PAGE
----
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After decades of impasse, lawmakers seem ready to move forward with bipartisan immigration reform. Gun-control legislation seems possible. There is even bipartisan support for many elements of tax reform. President Obama should foster such bipartisan cooperation while the political moment remains, working with Congress to build trust, bridge divides, and usher in needed reform.
Budget issues loom large, and Congress needs to act. If Congress and the president can succeed on areas where consensus is already beginning to build, such actions would offer real hope that leaders in both parties could honestly and constructively work together to find long-term solutions for compounding fiscal problems.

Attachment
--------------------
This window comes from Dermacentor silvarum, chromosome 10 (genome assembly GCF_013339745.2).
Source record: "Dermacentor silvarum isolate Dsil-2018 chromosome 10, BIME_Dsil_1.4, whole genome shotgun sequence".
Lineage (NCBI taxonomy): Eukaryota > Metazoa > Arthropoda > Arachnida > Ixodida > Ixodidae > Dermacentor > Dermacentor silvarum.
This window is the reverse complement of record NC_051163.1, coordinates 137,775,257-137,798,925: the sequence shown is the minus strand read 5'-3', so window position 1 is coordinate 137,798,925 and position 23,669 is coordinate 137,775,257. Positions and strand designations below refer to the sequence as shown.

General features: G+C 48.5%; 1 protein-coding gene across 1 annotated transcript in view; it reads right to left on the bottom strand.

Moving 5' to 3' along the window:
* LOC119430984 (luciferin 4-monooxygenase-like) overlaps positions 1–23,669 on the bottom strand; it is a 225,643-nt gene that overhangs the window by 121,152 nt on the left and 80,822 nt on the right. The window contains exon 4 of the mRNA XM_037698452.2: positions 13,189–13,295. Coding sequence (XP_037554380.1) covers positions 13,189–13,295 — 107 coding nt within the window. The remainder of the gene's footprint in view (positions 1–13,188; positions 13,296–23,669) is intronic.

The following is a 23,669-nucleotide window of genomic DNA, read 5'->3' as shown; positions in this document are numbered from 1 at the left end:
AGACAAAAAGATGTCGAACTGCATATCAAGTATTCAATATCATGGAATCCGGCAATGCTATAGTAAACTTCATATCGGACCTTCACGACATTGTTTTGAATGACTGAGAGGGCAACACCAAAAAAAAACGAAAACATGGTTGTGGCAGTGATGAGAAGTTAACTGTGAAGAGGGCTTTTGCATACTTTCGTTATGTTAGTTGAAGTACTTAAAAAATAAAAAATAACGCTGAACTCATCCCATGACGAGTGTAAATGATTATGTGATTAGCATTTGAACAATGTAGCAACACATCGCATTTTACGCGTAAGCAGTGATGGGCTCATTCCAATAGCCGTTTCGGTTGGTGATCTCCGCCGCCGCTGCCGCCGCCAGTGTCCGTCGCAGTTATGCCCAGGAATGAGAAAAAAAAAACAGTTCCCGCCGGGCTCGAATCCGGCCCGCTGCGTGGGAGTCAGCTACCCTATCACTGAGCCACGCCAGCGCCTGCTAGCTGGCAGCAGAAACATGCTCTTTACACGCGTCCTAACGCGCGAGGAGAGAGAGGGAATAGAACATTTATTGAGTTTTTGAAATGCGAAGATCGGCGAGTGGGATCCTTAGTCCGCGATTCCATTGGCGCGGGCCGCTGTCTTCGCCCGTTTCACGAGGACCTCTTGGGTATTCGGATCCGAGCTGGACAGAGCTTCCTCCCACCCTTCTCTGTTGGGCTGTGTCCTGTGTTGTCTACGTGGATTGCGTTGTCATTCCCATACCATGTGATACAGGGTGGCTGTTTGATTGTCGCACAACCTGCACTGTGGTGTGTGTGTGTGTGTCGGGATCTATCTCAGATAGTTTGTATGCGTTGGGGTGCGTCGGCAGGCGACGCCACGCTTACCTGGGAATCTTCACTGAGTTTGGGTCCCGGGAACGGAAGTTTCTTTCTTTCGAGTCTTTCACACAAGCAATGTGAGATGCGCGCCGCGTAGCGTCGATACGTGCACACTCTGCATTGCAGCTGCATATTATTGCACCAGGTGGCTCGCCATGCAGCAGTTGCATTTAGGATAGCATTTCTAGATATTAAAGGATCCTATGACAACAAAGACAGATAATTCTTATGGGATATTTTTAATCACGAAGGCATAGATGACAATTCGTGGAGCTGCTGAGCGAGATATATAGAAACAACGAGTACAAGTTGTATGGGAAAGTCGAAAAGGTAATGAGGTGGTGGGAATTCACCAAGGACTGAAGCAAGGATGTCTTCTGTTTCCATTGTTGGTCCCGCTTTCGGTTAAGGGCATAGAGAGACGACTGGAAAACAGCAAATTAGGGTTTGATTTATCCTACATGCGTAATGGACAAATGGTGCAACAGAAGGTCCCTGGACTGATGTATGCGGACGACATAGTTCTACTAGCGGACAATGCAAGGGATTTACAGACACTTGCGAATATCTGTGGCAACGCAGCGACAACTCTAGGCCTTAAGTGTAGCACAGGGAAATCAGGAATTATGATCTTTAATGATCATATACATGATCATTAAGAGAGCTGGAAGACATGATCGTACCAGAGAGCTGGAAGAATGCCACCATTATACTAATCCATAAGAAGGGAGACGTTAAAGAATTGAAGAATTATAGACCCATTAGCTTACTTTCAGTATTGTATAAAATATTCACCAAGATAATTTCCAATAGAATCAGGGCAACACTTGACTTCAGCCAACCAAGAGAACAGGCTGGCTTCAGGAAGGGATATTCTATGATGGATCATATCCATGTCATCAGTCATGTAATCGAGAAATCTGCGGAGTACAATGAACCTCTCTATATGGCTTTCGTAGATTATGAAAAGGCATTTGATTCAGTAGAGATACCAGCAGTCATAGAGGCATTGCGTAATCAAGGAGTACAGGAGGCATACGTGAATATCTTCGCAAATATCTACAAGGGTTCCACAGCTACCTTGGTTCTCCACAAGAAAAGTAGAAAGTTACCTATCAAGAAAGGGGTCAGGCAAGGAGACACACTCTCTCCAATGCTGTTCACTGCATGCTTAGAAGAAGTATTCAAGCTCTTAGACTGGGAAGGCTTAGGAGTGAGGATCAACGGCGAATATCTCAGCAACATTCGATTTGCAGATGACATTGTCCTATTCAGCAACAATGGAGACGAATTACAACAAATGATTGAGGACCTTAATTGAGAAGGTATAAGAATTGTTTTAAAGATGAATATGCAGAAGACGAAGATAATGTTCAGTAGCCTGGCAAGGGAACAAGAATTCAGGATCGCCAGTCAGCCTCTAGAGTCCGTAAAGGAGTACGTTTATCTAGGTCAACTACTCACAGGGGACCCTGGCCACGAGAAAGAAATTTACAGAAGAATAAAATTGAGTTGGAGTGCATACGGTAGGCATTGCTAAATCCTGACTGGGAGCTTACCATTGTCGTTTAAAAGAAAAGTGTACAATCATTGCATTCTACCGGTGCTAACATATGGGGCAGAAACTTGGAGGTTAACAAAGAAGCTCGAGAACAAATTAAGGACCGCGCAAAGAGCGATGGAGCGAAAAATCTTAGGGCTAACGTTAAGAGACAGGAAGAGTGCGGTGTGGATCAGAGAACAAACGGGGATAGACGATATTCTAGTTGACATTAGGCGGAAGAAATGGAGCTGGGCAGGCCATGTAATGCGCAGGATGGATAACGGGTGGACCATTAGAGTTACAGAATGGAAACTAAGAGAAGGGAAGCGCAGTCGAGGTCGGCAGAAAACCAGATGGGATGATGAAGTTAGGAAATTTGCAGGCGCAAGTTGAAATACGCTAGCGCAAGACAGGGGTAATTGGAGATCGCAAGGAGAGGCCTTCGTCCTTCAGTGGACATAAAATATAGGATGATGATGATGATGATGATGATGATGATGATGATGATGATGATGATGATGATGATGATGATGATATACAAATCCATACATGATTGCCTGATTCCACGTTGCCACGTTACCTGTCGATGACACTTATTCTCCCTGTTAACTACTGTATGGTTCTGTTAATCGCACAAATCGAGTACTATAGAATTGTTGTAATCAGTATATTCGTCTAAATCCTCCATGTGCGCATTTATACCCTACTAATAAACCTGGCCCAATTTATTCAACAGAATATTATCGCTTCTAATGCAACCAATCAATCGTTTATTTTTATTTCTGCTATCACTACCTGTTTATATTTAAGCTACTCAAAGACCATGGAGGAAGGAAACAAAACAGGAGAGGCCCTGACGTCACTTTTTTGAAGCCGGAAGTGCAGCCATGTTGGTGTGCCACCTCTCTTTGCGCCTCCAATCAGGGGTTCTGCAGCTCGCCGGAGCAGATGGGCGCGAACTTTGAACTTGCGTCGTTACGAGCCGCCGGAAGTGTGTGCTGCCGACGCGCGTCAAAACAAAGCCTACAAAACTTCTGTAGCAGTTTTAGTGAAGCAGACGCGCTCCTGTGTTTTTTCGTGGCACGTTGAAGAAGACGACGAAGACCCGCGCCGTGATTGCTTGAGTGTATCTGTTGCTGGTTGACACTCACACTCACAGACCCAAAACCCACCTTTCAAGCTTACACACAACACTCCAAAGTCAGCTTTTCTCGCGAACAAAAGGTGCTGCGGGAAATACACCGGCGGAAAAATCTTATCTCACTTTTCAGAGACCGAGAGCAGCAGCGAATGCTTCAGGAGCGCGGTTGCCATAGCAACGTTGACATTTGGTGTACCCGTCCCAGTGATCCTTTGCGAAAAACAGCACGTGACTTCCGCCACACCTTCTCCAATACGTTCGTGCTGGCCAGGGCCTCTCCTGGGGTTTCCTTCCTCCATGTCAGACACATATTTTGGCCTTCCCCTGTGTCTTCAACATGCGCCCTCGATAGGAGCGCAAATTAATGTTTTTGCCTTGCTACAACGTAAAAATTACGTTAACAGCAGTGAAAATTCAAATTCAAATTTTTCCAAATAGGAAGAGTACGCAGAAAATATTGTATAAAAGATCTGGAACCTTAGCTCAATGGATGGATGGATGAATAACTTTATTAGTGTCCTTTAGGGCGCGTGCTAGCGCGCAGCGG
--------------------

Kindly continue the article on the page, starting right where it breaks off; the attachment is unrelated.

The current political climate calls for leaders who can release legislative logjams, rise above partisan finger pointing, convince policymakers to make hard decisions, and model a better way. Barack Obama has the opportunity to be such a leader, but last night’s speech offered little evidence that the president will chart such a path in his second term.
Promising the world with no explanation of how to pay for it is irresponsible. Both parties have followed this path for too many years, and the result is massive deficits and spiraling debt. At a time of bitter partisan resentment and declining trust in government, the nation needs honest talk and genuine calls for shared sacrifice. We need statesmanship, not more politics as usual.